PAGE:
DECATUR — On Feb. 14, Jennifer Molson received text messages that stunned and horrified her: A friend was barricading himself in the drama room at Marjory Stoneman Douglas High School as shots were fired throughout the building.
Molson, a 19-year-old freshman at Millikin University, grew up near Parkland, Florida, where 17 people were killed in the mass shooting that day that touched off a national push for stricter gun laws. Teenage survivors spearheaded the March for Our Lives, a movement that brought hundreds of thousands of young people to marches in Washington, D.C., and in cities across the country on Saturday in one of the biggest youth protests since the Vietnam era.
Molson said she didn’t know any of the shooting victims personally, but she has been inspired by seeing her friends from back home turn tragedy into a call for action.
That’s why she took part in Decatur’s version of the March for our Lives, joining a group that walked half a mile through pouring cold rain and sleet from the Decatur Civic Center to Old King’s Orchard Community Center.
Along with her Millikin classmate, Sami Dickerson, Molson said she wanted to be a part of something locally since she couldn’t be with her friends in the nation’s capital or Florida.
“It was really inspiring ... we were all just desperate to do something,” she said.
Alida Graham, board president of the community center, said about 50 people showed up for the march despite the inclement weather. She said another 100 people came to the center afterward to take part in a silent vigil and hear speeches from students and community activists.
The turnout was a pleasant surprise. When Graham arrived at the Civic Center, she said there were only a few people there and she assumed the weather would keep people at home. But more and more people started to arrive as the 1 p.m. start time drew closer.
“As people started coming out ... it just warms my heart that we have people in the community willing to come out in this kind of weather and stand up for our kids,” Graham said. “Coming out here, believing that our kids deserve to live in safety and peace. So yeah, I’m really, really pleased.”
Decatur's event was organized by Old King’s Orchard Community Center, Greater Decatur Black Chamber of Commerce and the Decatur Defenders.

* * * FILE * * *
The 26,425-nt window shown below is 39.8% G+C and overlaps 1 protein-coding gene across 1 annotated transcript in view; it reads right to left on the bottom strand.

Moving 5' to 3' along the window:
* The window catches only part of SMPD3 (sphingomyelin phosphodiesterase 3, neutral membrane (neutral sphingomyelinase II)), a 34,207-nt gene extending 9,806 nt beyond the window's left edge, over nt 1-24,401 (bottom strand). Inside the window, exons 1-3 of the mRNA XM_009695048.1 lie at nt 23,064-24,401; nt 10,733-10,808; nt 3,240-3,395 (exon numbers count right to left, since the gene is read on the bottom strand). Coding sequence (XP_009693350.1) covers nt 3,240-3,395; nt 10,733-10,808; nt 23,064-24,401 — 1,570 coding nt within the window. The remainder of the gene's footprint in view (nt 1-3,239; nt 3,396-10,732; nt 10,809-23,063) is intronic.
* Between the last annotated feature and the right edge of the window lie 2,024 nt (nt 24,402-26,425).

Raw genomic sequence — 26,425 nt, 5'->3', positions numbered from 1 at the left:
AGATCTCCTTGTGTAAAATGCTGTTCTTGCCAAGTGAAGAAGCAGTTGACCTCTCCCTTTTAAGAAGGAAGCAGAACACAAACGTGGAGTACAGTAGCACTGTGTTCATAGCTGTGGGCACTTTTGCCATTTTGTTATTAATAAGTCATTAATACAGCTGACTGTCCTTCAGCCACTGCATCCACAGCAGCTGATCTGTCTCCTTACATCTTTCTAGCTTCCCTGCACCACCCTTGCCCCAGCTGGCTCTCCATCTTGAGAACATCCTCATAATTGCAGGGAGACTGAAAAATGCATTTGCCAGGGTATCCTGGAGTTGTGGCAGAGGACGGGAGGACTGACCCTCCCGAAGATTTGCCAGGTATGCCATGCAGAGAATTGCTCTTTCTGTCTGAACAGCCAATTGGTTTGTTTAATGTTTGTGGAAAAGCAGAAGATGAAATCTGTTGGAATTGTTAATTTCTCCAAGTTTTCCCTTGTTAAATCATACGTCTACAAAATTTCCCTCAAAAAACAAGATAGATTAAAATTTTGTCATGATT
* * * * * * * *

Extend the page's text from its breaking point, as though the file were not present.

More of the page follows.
It comes less than a week after hundreds of people demonstrated their support for the Second Amendment in downtown Decatur in front of the Law Enforcement Center. On March 14, the one-month anniversary of the shooting, students at multiple Central Illinois high schools also staged walkouts to honor the victims of the Parkland shooting and call for stricter gun laws.
Organizers had previously said the focus of Saturday’s march would be more about addressing community violence rather than gun regulations, but a number of people carried signs such as, “Gun violence is a public safety issue,” and "Protect kids, not guns," that directly spoke to the issue of gun control.
Ella Smith, a 15-year-old student at Eisenhower High School student, carried a handmade sign that read, “No more silence! End gun violence.”
With Smith was her classmate, 15-year-old Torrica Baltimore, who said her friends talk about school shootings like the one in Parkland, and she is scared of the possibility that one could happen here.
“We’re kids and we shouldn’t have to be worried about being shot up at school,” Baltimore said.
As the girls pushed through the sleet and the wind that whipped her umbrella around, Baltimore said coming out despite the weather should show people that students like her are “determined and we will not be quiet.”
The crowd was a mix of teens, parents and a number of older residents who said they want to make a better world for children.
Among them was John Stidham, 62, who came out Saturday in support of those who want to place more restrictions on access to guns.
Americans shouldn’t be afraid to make changes to the U.S. Constitution that could provide for stricter gun regulation, he said. He noted that they have already done so with amendments, such as those that abolished slavery and that banned alcoholic beverages and then made them legal again.
Stidham said he could see the possibility for change in the energy behind the marches across the country on Saturday.
“They’re talking about this gun stuff,” he said. “If they want to do something about it, all they need to do is get together and vote the people in who will stand up and will change the Constitution.”
Molson said she was hopeful that the nationwide movement would highlight the importance of the issue and at least start a conversation with those who may not necessarily agree with its purpose.
“I hope that even the people who do not necessarily understand or agree can see that it is important to so many of us,” she said, “that maybe it is time that we come together and try to find some common ground.”